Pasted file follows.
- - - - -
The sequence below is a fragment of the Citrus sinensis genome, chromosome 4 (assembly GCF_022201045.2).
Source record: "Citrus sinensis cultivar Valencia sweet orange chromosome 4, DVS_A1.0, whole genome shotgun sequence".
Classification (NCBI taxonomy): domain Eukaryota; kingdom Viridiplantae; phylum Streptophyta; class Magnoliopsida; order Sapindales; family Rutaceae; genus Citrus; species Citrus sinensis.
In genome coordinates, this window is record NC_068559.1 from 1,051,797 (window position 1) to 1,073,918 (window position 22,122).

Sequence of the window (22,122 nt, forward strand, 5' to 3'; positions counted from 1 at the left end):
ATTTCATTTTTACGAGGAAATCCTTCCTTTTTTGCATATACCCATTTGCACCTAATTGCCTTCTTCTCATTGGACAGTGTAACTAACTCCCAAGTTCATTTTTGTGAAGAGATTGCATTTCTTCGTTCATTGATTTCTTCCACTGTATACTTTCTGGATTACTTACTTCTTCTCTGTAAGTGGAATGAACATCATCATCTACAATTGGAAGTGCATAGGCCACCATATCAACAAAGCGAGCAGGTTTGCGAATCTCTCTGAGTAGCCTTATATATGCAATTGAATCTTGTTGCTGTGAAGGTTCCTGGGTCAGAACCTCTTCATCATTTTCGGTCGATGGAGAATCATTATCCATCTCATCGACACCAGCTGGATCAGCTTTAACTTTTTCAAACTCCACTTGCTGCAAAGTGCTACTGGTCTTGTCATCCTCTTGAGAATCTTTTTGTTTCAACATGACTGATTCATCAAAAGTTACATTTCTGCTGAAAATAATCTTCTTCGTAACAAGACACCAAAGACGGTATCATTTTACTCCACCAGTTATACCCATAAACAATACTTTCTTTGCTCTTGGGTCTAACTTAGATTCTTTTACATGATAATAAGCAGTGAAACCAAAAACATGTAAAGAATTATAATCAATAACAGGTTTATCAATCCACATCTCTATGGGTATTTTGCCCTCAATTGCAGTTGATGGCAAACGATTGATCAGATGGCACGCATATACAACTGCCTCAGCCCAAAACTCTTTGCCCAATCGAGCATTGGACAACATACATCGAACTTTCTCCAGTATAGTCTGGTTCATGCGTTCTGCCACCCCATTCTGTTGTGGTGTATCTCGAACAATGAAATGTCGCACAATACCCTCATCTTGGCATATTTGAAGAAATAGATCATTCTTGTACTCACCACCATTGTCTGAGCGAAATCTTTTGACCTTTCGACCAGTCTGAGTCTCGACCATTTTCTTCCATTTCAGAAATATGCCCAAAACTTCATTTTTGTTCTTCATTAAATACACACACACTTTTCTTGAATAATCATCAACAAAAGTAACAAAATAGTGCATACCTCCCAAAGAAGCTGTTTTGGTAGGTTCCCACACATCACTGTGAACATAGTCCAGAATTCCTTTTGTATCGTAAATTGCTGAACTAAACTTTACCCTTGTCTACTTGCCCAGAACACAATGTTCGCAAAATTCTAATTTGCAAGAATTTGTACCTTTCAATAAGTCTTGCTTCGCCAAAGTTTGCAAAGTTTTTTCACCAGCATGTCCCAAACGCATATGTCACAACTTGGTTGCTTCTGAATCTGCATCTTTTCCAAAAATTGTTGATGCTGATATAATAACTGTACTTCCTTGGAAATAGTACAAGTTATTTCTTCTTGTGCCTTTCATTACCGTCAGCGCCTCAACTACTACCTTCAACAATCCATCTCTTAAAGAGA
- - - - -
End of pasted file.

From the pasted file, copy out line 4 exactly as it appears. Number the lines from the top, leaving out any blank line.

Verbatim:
In genome coordinates, this window is record NC_068559.1 from 1,051,797 (window position 1) to 1,073,918 (window position 22,122).